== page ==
TechCrunch has learned and confirmed that in the last month, Evernote  lost several of its most senior executives, including its CTO Anirban Kundu, CFO Vincent Toolan, CPO Erik Wrobel and head of HR Michelle Wagner beyond the usual attrition of engineers and designers.
The departures are coming at a key time: we have also heard that Evernote is fundraising, potentially in a down-round from its most recent (but now several years-old) valuation of $1.2 billion."
Evernote lost its CTO, CFO, CPO and HR head in the last month as it eyes another fundraise-- TechCrunch

Instagram is building a standalone app for shopping -- The Verge

Conversational commerce, Instagram edition
"More than 25 million businesses already have Instagram accounts, and 2 million of them are advertisers, Facebook Chief Operating Officer Sheryl Sandberg said on the company’s most recent earnings call. Four in five Instagram users follow at least one business. Creating a standalone app would allow the company to provide a dedicated home for an increasingly popular activity on Instagram while also expanding opportunities for revenue.

Over time, Facebook could introduce more tools for merchants who are building their businesses on Instagram, directly challenging e-commerce platforms like Shopify, according to a person familiar with the company’s thinking. Most online businesses need an Instagram account already, the thinking goes; many of them would surely use paid business tools if they became available."
Instagram is building a standalone app for shopping -- The Verge

Tech Titans Plot Their Doomsday Escape to New Zealand Luxury Bunkers -- Bloomberg

Prep different
"Think of schoolchildren practicing the duck-and-cover maneuver during the height of the Cold War. Apocalyptic religious cults never seem to end well, from Jim Jones’s Peoples Temple in the 1970s to Heaven’s Gate and the Branch Davidians in the 1990s. Just six years ago, many Americans believed the world was ending because of a Mayan prophesy.

What’s different about Silicon Valley is that those entertaining fears of the eschaton have the means to put elaborate plans into action.

Robert Vicino, founder of the Vivos Project, a builder of massive underground bunkers, said Silicon Valley elites discussed detailed plans to flee to New Zealand last year at the World Economic Forum in Davos, Switzerland. He said they foresaw “a revolution or a change where society is going to go after the 1 percenters.” In other words, them.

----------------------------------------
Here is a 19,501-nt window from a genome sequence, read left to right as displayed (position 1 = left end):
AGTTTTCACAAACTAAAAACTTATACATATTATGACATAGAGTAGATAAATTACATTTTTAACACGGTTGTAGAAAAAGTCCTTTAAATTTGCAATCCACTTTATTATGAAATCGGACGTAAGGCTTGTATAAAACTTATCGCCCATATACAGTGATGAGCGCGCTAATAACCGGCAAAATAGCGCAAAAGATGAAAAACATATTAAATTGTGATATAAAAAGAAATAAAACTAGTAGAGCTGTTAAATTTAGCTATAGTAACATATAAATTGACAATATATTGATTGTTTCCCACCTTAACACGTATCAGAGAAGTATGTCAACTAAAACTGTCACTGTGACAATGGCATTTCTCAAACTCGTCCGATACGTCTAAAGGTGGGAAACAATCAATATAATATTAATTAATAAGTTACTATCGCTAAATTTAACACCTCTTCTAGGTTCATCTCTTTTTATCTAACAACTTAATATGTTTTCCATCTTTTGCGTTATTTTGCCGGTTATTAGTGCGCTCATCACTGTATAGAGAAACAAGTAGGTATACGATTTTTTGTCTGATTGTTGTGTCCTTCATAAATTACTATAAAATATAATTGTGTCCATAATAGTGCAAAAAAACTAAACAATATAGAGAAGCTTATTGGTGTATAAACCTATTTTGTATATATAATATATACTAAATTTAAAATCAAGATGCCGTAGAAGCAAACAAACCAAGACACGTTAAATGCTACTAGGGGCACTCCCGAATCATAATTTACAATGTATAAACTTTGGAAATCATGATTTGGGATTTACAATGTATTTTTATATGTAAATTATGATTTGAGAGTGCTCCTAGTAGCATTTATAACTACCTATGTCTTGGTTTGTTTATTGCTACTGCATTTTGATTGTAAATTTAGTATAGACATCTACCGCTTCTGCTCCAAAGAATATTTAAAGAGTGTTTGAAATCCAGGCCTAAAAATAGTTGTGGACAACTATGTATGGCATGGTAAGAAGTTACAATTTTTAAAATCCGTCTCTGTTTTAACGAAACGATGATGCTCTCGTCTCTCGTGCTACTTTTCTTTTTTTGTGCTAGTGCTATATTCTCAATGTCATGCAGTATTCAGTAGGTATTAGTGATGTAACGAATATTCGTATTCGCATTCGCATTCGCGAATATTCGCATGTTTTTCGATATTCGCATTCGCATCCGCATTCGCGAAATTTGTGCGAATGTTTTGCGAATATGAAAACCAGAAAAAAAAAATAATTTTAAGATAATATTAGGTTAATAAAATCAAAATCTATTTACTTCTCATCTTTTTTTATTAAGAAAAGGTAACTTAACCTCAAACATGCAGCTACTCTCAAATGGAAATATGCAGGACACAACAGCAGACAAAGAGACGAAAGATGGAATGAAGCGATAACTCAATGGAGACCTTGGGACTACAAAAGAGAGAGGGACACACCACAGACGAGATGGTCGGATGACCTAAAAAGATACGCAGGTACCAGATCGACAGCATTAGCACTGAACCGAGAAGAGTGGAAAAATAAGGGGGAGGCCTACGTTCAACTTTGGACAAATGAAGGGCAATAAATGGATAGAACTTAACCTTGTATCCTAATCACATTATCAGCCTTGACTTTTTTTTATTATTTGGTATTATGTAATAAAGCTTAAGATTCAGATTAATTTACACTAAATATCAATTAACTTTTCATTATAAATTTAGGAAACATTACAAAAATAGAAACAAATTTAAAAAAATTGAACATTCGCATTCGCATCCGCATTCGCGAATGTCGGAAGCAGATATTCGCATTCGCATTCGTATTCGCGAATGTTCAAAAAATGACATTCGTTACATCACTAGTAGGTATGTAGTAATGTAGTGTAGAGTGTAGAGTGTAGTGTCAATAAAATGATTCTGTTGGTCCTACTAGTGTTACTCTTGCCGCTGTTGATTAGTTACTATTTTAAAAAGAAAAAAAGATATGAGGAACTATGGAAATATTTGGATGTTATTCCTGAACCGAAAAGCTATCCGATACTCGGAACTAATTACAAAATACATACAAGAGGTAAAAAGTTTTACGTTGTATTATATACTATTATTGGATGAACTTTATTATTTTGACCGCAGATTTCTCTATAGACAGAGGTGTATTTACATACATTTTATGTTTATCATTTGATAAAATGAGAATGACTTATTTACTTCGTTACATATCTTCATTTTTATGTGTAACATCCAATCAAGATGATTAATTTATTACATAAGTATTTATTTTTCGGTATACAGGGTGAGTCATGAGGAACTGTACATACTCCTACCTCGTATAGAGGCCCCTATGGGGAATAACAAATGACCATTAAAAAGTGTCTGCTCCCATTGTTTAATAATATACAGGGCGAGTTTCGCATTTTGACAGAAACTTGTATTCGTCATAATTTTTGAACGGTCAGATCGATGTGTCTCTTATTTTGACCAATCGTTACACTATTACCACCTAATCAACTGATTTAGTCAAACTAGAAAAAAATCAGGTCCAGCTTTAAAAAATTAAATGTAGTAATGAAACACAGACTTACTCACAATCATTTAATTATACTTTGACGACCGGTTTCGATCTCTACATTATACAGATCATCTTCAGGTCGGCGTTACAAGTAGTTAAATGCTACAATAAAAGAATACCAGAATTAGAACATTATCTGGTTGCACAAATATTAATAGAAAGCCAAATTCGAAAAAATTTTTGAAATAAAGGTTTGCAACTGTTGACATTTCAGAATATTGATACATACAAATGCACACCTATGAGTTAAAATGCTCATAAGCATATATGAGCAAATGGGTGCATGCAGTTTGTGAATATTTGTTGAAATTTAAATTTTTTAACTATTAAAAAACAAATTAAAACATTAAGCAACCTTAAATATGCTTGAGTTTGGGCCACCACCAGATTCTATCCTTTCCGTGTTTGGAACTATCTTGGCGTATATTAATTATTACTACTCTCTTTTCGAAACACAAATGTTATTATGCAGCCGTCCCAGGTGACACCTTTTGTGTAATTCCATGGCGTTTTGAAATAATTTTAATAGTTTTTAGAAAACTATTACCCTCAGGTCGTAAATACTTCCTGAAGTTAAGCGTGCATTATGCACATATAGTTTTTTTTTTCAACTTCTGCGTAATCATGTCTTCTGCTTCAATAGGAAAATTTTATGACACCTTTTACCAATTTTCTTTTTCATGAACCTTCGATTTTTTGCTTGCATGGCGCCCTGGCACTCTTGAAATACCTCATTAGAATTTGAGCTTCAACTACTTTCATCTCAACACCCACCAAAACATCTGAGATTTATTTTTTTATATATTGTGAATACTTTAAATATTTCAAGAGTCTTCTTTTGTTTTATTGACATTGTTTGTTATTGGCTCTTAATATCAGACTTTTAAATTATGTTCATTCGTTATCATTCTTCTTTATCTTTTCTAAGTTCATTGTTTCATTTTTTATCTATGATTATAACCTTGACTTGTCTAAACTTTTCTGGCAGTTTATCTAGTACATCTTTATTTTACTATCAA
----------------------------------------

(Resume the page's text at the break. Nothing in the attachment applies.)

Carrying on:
New Zealand isn’t the best solution, he said, because a tsunami caused by an asteroid strike in the Pacific could submerge the island’s highest point."
Tech Titans Plot Their Doomsday Escape to New Zealand Luxury Bunkers -- Bloomberg

Amazon is the latest $1 trillion tech company -- Engadget

Also see Amazon Hits $1,000,000,000,000 in Value, Following Apple (NYT), which notes "Amazon’s founder and chief executive, Jeff Bezos, is worth nearly as much as Bill Gates and Warren E. Buffett put together."
"It's not hard to explain why: Amazon has its fingers in many pies, and it's successful in most of them. On top of its centerpiece online store, it has a thriving cloud services business that includes the likes of AWS, Alexa and Prime Video. It's rapidly expanding its hardware offerings, and you can't ignore the value of Whole Foods. This is a company that's not only doing well in its core businesses, but regularly hedges its bets.

Not that everyone will be celebrating. Amazon has faced numerous strikes and other complaints from warehouse workers unhappy with low pay, dangerous working conditions and strict monitoring. Staffers have also complained about questionable technology sales, and there have been ongoing concerns about anti-competitive Kindle book pricing. The company's meteoric rise from a simple online bookstore to a trillion-dollar tech giant was no mean feat, but it might have come at a steep cost."
Amazon is the latest $1 trillion tech company -- Engadget

The Politicians Are Coming for Silicon Valley -- NYT

From Kara Swisher's latest NYT column:
"“It’s how democracies are done, having to justify yourself and your actions in public,” an employee of one of these companies who asked to remain anonymous told me. “And admitting you got things wrong.”

Truth. But it will be the drilling down — and not just the sound bites — that will be key. That includes requiring Ms. Sandberg and Mr. Dorsey to provide deep specifics on how well the platforms have cleaned up fake accounts; how transparent they have made the buying and selling of online political ads (and maybe all ads); and how much progress they have made in demoting and deleting fake news.